Members of the University and Colleges Union (UCU) at Staffordshire and Keele universities took part in a national strike on Friday the 25 of November.
This was the second day of action, staff also came out on the 24 November, and there will be another strike on the 30 November, including a rally in London.
The strike saw 70,000 teaching staff at 150 universities taking action on a range of issues including pay, pensions and working conditions.
Professor Sean O’Connell, UCU branch president at University College Belfast told the Independent that thanks to the high fees paid by students, universities were “awash with cash” yet management had been “driving down real terms staff pay for 15 years”. A 35% cut to pensions was, he said, a “cynical” move that is “rapidly making working in higher education a much less attractive prospect”.
Figures provided by the UCU show that the UK university sector generated a record income of £41.1bn last year, with vice chancellors at the 150 strike hit universities earning a collective £45mn.
Academic staff have been offered a 3% pay rise following a decade of below inflation pay rises, many are doing the equivalent of two days unpaid work to manage the demands made on them and are on insecure temporary contracts.
UCU general secretary Jo Grady said “University staff are taking the biggest strike action in the history of higher education. They have had enough of falling pay, pension cuts and gig-economy working conditions – all whilst vice-chancellors enjoy lottery win salaries and live it up in their grace and favour mansions”.
UCU members at Staffordshire University formed picket lines at the entrances on College Road and Leek Road, they also picketed outside the university’s flagship Catalyst building, opened last year at a cost of £40mn.
Alex, a UCU member at Staffs said, “the key fights equality, casual contracts, pay and workloads”. He went on to say that universities were relying too much on casual contracts to the detriment of staff.
Strikers are concerned about cuts to support services for students, some also spoke about feeling intimidated by the behaviour of university security staff.
Jamie, an associate lecturer at Staffs said, “the current situation”, is very difficult for new academics, adding that the hours for each he is paid do not reflect the workload. He was “being paid for an 18.5 hour contract and working something like 35 hours a week”, as well as studying for his PHD.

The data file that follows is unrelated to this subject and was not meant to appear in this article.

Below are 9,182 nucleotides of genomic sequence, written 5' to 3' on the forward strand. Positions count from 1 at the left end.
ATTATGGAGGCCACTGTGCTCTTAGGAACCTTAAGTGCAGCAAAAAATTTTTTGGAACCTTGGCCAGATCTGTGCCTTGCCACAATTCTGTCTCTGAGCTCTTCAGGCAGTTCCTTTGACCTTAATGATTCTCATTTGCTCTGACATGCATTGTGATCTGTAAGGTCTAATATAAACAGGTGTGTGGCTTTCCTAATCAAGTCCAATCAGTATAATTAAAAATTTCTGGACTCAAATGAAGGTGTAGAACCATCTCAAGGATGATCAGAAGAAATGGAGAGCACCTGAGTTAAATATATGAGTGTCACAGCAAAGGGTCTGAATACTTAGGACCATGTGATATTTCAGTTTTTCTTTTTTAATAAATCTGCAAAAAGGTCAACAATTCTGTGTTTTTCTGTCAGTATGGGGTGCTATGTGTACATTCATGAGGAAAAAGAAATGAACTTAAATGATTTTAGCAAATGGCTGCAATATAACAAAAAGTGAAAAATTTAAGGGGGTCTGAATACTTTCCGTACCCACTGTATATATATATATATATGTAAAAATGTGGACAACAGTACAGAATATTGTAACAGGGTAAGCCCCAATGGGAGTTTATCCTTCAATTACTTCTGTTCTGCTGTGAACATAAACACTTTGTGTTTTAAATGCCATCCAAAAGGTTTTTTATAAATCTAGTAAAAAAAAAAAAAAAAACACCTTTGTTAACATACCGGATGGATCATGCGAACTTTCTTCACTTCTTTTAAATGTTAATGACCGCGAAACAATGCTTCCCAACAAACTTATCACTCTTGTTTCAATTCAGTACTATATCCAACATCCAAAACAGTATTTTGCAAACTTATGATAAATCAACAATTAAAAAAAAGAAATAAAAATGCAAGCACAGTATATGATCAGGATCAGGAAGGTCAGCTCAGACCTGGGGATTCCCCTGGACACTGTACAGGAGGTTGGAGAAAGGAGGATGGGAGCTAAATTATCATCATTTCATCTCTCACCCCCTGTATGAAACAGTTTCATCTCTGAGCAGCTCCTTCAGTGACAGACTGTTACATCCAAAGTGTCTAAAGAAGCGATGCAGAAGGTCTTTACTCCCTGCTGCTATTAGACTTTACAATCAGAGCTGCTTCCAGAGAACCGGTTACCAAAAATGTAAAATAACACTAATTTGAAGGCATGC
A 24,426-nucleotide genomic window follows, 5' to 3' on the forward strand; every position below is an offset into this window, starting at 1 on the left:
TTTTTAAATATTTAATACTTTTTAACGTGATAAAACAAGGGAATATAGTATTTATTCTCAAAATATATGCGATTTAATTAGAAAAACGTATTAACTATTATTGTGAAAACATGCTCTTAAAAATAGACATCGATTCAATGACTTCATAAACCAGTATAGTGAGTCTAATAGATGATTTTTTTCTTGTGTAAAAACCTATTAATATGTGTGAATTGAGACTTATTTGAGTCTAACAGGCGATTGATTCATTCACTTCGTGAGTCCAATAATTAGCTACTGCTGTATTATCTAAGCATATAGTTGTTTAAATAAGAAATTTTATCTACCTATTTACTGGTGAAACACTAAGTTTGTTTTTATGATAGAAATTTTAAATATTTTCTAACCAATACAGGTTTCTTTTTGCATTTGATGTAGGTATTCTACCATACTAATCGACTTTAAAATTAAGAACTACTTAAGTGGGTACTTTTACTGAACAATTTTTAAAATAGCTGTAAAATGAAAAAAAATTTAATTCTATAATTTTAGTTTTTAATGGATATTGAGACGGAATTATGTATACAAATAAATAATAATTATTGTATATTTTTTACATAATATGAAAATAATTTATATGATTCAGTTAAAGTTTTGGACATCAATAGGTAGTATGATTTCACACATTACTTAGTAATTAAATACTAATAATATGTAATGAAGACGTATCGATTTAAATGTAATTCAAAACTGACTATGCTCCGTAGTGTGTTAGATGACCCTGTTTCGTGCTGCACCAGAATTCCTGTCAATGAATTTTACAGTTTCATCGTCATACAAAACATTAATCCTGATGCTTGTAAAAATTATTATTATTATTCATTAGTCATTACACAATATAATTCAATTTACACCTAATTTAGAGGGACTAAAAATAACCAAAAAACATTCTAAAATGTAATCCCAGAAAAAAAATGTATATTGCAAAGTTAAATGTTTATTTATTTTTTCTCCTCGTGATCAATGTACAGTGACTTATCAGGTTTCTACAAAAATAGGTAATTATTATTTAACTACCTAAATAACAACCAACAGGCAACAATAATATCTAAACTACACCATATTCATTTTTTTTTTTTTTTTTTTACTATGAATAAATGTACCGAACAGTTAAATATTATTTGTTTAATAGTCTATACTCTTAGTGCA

The UCU strike is part of similar actions that have seen rail staff, postal workers, nurses, and others stage walk outs.
Despite the disruption to their studies it has caused, the strike action by UCU has been supported by students.
National Union of Students Vice President Higher Education Chloe Field said students supported the strike because they understood that staff working conditions were their learning conditions “and for more than a decade both have come under attack from a sector that puts profits above education”. Adding that “Staff work hard to deliver a world-class experience for students, but more and more are struggling under the pressures of increased workloads, falling pay, cuts to their pensions and insecure work. Universities and employers should agree to UCU’s demands”.
Common themes in all the strikes are attempts by management to erode workers’ rights and the impact of the cost-of-living crisis. Several strikers spoke about not being able to heat their homes or pay other bills despite working full time.
UCU members at Keele also took part in strike action, in addition to the ‘four fights’ outlines by the union nationally, members are also striking over pension rights – a dispute that has been in progress since 2018.
Speaking about the national strike Jo Grady said “Staff are burnt out, but they are fighting back, and they will bring the whole sector to a standstill. Vice-chancellors only have themselves to blame. Their woeful leadership has led to the biggest vote for strike action ever in our sector”.
She went on to say “concerns of staff are addressed with urgency. But the overpaid vice-chancellors killing our sector should be under no illusion: 70,000 dedicated university workers are ready to take even bigger action in the New Year”.